Intellectual Disability (ID) and the death penalty

Brumfield v. Cain, 2015 WL 9213235 (5th Cir. 2015)

Defendant Brumfield found intellectually disabled and therefore ineligible for the death penalty, under the standards set out by the Supreme Court in Atkins and Brumfield

Background: Kevan Brumfield was convicted of first-degree murder in 1995 and sentenced to death. After exhausting his state court remedies, Brumfield filed a petition for a writ of habeas corpus in the United States District Court for the Middle District of Louisiana, arguing that he was intellectually disabled and thus ineligible for the death penalty under Atkins v. Virginia, 536 U.S. 304 (2002). The District Court held that the state courts had erred by failing to hold an Atkins hearing and granted Brumfield a writ of habeas corpus after holding such a hearing. On appeal, the Fifth Circuit reversed without reaching the merits of the Atkins claim, holding that Brumfield had not satisfied the procedural requirements for habeas relief. The Supreme Court of the United States reversed, finding that he did meet the requirements, and remanded the case to the Fifth Circuit to ascertain whether the District Court’s determination that Brumfield was intellectually disabled was clear error.

Holdings: On remand, the Fifth Circuit held that the District Court’s determination was not clearly erroneous because it was “plausible in light of the record as a whole.” Although the State argued that prior assessments placed Brumfield consistently in the 70- 85 range,3 the Fifth Circuit noted that “no actual IQ scores…were reported anywhere in Brumfield’s records” and that tests provided only “descriptions of the ranges into which Brumfield’s scores fell”, and every expert witness before the district court “agreed that Brumfield’s scores satisfied the first prong of the intellectual disability test.” Additionally, the District Court found that Brumfield had significant conceptual limitations and “carefully explained its reasoning, identified the specific evidence it relied upon, and specifically credited the testimony of certain experts.” Where the court’s reasoning was so careful and its conclusions not implausible—even if it rejected the State’s equally coherent and plausible story—the Fifth Circuit refused to disturb or second-guess its findings. Although Brumfield was not formally diagnosed as intellectually disabled until after age 18, the district court found that the evidence produced showed this failure to diagnose was related to incentives in the school system not to identify students as intellectually disabled. Again, the district court pointed to specific evidence—Brumfield’s poor academic record, below grade reading comprehension, and etiological factors (e.g., low birth weight, family history of intellectual disability). The Fifth Circuit noted that these factors “certainly bolster[ed] the court’s conclusion that Brumfield’s intellectual disability manifested” before 18.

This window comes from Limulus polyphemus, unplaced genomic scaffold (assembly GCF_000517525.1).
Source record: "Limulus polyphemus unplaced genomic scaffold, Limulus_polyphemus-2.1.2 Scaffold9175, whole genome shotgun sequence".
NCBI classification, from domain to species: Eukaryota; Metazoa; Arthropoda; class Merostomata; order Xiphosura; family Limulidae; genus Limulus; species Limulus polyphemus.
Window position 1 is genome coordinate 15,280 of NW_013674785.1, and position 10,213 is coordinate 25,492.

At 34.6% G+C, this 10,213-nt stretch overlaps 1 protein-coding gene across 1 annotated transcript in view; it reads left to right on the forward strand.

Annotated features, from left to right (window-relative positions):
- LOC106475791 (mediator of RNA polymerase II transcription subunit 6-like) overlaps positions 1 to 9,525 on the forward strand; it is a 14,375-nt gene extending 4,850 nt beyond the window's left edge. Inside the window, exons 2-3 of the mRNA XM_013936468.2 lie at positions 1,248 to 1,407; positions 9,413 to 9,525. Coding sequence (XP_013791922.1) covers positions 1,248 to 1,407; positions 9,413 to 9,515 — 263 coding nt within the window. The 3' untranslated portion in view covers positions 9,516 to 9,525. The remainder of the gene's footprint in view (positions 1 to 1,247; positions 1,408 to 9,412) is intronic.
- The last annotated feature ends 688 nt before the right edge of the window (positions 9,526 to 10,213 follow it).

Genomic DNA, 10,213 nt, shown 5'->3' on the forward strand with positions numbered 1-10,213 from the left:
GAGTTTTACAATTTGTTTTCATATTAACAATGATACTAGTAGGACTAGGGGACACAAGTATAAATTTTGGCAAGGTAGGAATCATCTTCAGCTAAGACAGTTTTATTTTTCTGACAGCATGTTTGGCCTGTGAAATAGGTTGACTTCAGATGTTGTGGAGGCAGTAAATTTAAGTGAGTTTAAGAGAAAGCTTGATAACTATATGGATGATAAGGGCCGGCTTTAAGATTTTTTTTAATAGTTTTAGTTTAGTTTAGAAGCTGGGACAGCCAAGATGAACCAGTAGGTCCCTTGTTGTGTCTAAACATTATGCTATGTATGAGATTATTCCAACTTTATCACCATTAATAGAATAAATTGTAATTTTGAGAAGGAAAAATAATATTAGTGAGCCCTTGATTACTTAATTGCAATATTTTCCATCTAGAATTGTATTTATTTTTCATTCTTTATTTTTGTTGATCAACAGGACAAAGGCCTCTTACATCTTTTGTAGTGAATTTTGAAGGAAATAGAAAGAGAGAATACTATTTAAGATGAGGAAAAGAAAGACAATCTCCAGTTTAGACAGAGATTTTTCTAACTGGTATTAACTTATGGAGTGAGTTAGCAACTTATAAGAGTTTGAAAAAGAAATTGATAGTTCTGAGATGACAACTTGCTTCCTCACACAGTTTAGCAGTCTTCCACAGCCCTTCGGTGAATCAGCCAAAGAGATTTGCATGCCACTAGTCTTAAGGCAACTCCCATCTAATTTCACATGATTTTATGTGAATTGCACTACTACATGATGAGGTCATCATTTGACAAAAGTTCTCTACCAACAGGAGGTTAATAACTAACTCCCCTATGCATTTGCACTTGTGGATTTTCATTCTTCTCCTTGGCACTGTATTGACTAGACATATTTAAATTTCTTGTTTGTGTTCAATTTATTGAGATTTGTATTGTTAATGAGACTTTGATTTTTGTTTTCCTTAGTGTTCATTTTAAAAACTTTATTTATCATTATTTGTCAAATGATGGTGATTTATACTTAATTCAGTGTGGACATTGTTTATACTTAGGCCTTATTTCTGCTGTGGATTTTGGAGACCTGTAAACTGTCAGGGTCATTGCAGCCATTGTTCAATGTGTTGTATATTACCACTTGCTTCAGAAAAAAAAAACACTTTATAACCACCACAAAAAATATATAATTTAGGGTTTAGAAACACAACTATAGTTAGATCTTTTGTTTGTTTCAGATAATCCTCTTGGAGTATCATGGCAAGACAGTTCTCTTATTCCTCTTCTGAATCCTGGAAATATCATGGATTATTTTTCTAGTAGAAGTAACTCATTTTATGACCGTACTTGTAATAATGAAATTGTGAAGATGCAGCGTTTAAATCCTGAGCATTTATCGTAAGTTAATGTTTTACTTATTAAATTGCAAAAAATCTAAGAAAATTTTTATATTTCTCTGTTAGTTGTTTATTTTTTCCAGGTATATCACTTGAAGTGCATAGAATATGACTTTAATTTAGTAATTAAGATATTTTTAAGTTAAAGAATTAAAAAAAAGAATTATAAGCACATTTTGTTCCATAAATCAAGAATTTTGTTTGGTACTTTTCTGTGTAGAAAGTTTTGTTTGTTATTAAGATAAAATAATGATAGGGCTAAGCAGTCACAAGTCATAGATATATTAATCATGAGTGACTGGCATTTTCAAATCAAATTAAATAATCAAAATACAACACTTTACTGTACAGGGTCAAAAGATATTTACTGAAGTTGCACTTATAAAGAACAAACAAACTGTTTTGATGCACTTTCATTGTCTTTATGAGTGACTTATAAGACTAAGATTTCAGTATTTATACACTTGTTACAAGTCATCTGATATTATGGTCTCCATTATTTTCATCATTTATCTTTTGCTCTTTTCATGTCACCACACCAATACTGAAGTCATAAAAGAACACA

Found in Found in DMHL Volume 34, Issue 4